A group of leading scientifically and theologically qualified scholars has issued a clear rebuttal of the 'intelligent design' ideology that has gained ground among conservative religious believers, especially in the USA, in recent years.
The International Society for Science and Religion (ISSR) in Cambridge notes that "there has been much interest in the view that our current scientific understanding of evolution is incoherent. According to this view, certain biological features, because they appear to be 'irreducibly complex', could not have evolved by natural selection and therefore must have been created by the intervention of an 'intelligent designer'."
ISSR adds: "This view has been challenged, not only by atheists such a Richard Dawkins, but also by religious believers. Among these are many members of the International Society for Science and Religion (ISSR), the world’s foremost scholarly organization devoted to the dialogue between science and religion."
ISSR’s Executive Committee has commissioned, and is now making public, a report on the issue by seven of the Society’s members, each of whom is an expert in science, theology, philosophy or history. The report was finalized only after consultation with ISSR’s members, who come from many countries and from many different religious traditions and academic disciplines.
The concept of intelligent design is, says the report, “neither sound science nor good theology.” The authors do not attempt to specify precisely how they believe the religious believer can speak of God’s action as creator – a question on which they may differ among themselves. They are united, however, in resisting what they call “the insistence of intelligent-design advocates that their enterprise be taken as genuine science – just as we oppose the efforts of others to elevate science into a comprehensive world view (so-called scientism).”
Sir Brian Heap, the President of ISSR, who is both a distinguished endocrine physiologist and a practicing Christian, says “here is a succinct critique with a valuable bibliography, though no doubt not the last word on the subject”.
The ISSR Statement on the Concept of “Intelligent Design” and its signatories may be found on the ISSR website: http://www.issr.org.uk/id-statement.asp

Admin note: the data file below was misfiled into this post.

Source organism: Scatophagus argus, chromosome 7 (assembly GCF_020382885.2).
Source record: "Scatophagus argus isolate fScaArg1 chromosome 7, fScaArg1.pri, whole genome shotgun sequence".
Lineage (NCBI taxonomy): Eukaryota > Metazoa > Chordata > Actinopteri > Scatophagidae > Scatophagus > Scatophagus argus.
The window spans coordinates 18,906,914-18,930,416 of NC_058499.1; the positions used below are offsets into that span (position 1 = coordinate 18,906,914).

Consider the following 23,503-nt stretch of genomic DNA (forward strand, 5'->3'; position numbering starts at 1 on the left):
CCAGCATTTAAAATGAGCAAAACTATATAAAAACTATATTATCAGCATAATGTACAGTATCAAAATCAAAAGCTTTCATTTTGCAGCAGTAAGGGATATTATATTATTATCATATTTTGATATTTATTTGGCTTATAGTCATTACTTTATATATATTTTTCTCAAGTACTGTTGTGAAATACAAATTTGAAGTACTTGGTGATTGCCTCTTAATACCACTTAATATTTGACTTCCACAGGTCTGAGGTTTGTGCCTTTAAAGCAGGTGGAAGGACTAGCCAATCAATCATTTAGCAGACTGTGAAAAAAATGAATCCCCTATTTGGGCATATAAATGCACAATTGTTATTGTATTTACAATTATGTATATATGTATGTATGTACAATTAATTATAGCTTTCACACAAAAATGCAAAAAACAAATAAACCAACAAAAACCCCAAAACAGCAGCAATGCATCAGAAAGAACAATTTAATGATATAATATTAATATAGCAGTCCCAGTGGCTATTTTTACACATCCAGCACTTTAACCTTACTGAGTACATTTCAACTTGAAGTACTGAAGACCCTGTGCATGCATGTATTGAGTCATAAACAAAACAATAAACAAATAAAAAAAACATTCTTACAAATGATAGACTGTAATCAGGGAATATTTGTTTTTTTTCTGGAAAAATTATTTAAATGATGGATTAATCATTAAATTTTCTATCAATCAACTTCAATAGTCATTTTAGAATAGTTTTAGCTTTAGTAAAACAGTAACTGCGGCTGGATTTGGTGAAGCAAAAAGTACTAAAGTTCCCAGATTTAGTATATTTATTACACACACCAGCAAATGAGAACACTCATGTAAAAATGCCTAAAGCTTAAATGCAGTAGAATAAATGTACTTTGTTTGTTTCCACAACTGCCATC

After exchanges with a number of concerned groups, including the religious think-tank Ekklesia and the British Humanist Association, the British government issued a statement last year making it clear that ID should not be part of science teaching in schools, in spite of attempts by creationist lobby groups to get it recognised.
The UK Department of Children, Schools, and Families said that "Creationism and intelligent design are not part of the National Curriculum for science", and described "intelligent design" as "a creationist belief" that "is sometimes erroneously advanced as scientific theory but has no underpinning scientific principles or explanations supporting it and it is not accepted by the international scientific community."
Ekklesia co-director Simon Barrow today welcomed the statement on ID from the International Society for Science and Religion (ISSR) as "a very important development".
"Intelligent design is a serious category mistake in both theological and scientific discourses," he said. "It brings the proper engagement of religion and science into disrepute, and benefits those who wish to pursue dubious ideological agendas at the expense of a common search for truth and wisdom."
See also: Theology, science and the problem of ID - http://www.ekklesia.co.uk/node/6707
The International Society for Science and Religion at Bene't House, St Edmund's College, Cambridge: http://www.issr.org.uk/index.asp